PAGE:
The port of Hainan has said it will launch a commercial undersea data center, based on a prototype tested earlier this year.
The facility will operate in 100 airtight pressure vessels on the sea bed near the Changjiang Nuclear Power Plant, according to a tweet from Hainan Free Trade Port. The vessels will be built by marine specialist Beijing Highlander, which tested the technology at Hainan earlier this year, and operated by ISP Beijing Sinnet.
Highlander cools data centers underwater
The project, launched at an event in Haikou with government representatives and senior executives from companies including Highlander, Sinnet, Hainan Telecom, and Lenovo, aims to install racks of data center equipment in pressure vessels which are sunk to the sea bed at offshore locations near the massive Chinese island port. The tiny data centers will be operated through a combined power-and Internet cable, and cooled by the surrounding seawater.
Highlander (also referred to as Hailan Xin or Hailanxin) is commercializing and developing a concept pioneered by Microsoft with its Project Natick, which operated a 12-rack data center successfully, off the coast of Scotland for two years. Microsoft patented a data center “reef” composed of several such data centers linked together on the seabed, but has not revealed any plans to commercialize the idea. In fact, the company recently announced it would open-source several patents including some relating to underwater data centers.
At the event, on May 21, Highlander and the Hainan Port’s investment company (Hainan Xintou) announced a five-year plan to build an underwater data center out of 100 “data cabins” – pressure vessels similar to the prototype used earlier this year. Videos animations show these vessels arranged in groups on the sea bed around a central communications module with links to land based systems.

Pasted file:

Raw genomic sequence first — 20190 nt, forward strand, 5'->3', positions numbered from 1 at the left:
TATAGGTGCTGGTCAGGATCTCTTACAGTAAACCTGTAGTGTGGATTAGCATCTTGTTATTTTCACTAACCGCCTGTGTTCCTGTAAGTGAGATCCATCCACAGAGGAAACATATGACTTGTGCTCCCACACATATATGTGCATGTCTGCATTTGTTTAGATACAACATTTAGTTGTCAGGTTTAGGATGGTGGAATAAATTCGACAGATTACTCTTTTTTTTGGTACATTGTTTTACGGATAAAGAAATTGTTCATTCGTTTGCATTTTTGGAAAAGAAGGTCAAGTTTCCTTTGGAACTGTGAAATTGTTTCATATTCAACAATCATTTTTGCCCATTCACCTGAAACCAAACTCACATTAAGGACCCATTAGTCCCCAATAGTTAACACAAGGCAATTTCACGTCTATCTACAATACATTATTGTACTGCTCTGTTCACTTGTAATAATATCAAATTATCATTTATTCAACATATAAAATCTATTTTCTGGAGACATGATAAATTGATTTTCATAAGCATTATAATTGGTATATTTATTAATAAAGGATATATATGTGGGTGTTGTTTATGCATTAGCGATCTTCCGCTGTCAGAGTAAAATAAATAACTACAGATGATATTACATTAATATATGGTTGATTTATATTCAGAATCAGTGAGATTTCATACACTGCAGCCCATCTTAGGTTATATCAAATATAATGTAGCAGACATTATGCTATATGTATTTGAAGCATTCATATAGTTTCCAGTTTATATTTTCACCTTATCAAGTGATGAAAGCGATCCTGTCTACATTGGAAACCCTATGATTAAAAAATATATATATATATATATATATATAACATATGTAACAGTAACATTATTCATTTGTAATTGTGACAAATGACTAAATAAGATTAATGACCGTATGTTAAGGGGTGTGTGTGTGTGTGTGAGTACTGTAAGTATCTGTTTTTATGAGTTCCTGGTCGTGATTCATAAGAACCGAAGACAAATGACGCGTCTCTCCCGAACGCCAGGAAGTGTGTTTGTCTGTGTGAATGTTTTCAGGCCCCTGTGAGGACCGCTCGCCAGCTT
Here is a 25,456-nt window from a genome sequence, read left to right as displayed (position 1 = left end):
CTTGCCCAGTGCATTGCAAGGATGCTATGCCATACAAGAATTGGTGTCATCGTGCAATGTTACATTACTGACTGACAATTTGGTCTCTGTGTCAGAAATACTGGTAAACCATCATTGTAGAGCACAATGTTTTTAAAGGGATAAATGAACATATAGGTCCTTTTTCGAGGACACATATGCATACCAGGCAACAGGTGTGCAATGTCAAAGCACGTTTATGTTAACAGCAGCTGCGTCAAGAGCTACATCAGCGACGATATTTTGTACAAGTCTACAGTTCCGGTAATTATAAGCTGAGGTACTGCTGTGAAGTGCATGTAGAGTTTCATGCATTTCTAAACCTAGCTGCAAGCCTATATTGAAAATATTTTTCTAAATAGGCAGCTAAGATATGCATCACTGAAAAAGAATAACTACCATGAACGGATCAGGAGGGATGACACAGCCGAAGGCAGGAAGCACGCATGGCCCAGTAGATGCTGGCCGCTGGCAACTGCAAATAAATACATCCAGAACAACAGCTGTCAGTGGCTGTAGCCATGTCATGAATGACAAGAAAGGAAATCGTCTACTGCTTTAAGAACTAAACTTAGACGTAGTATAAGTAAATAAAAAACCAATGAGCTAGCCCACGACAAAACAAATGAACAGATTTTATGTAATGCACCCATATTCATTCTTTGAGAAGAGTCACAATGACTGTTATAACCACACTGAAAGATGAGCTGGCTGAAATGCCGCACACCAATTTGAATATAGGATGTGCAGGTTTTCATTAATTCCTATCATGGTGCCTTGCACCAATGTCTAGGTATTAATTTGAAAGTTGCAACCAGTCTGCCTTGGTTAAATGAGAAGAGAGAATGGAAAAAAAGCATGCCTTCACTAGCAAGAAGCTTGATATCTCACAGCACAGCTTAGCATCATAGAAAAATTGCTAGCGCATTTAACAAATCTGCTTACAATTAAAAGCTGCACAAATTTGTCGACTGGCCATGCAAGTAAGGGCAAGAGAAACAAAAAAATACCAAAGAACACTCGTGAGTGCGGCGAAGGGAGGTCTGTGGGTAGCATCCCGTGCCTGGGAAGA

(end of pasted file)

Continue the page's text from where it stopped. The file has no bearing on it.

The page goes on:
Operating data centers underwater will keep them cool without using lots of energy, reducing their power utilization effectiveness (PUE), the meeting heard. By using low-carbon energy from the local Changjiang nuclear power station, the project could be a carbon-neutral data center.
The project has been given the go-ahead after favorable results from water temperature data and storm impact analysis by Highlander. Once the system is running, leading companies will be invited to run demonstration applications on it, before it goes live this year or early next year.
The project will be built in three phases: five data cabins will be installed this year, with a further 45 data cabins going down in the second phase from 2022 to 2023, and another 50 in the third phase from 2024 to 2025. If the demand is high, said reports, “the data cabin can also be replicated and promoted on a large scale.”
At the 21 May event, Highlander vice president Xu Tan said that Hainan’s free trade port had an attractive policy and a demand for reliable data flow. He also hoped that the data centers would be helped by Hainan’s rich marine resources, including cool water and the nearby nuclear power plant – saving energy, fresh water, and land.
“With the advent of the 5G and even 6G era, data flow will increase exponentially, and the construction of submarine data centers can also meet the needs of future development,” said Xu Tan.
Beijing Sinnet president Yang Yuhang said Sinnet would work with Highlander to develop the data center into a fully national resource. Sinnet and Highlander would create a joint venture to operate the eventual data center.
The State-owned Assets Supervision and Administrative Commission (SASAC) of Hainan promised to work to ensure the orderly implementation of the project.
Despite Highlander’s upbeat plans, some have doubts: “Although power expenses might be lower than land-based data centers, the one-off investment at the beginning could be massive,” Yang Zhiyong, an analyst at CCID Consulting, a state-backed IT consultancy, told Reuters. “I’m skeptical about its profitability.”
According to reports, Highlander’s partners include manufacturer Hainan Shangtang Technology, and ISP Beijing Sinnet which will operate the data centers once constructed.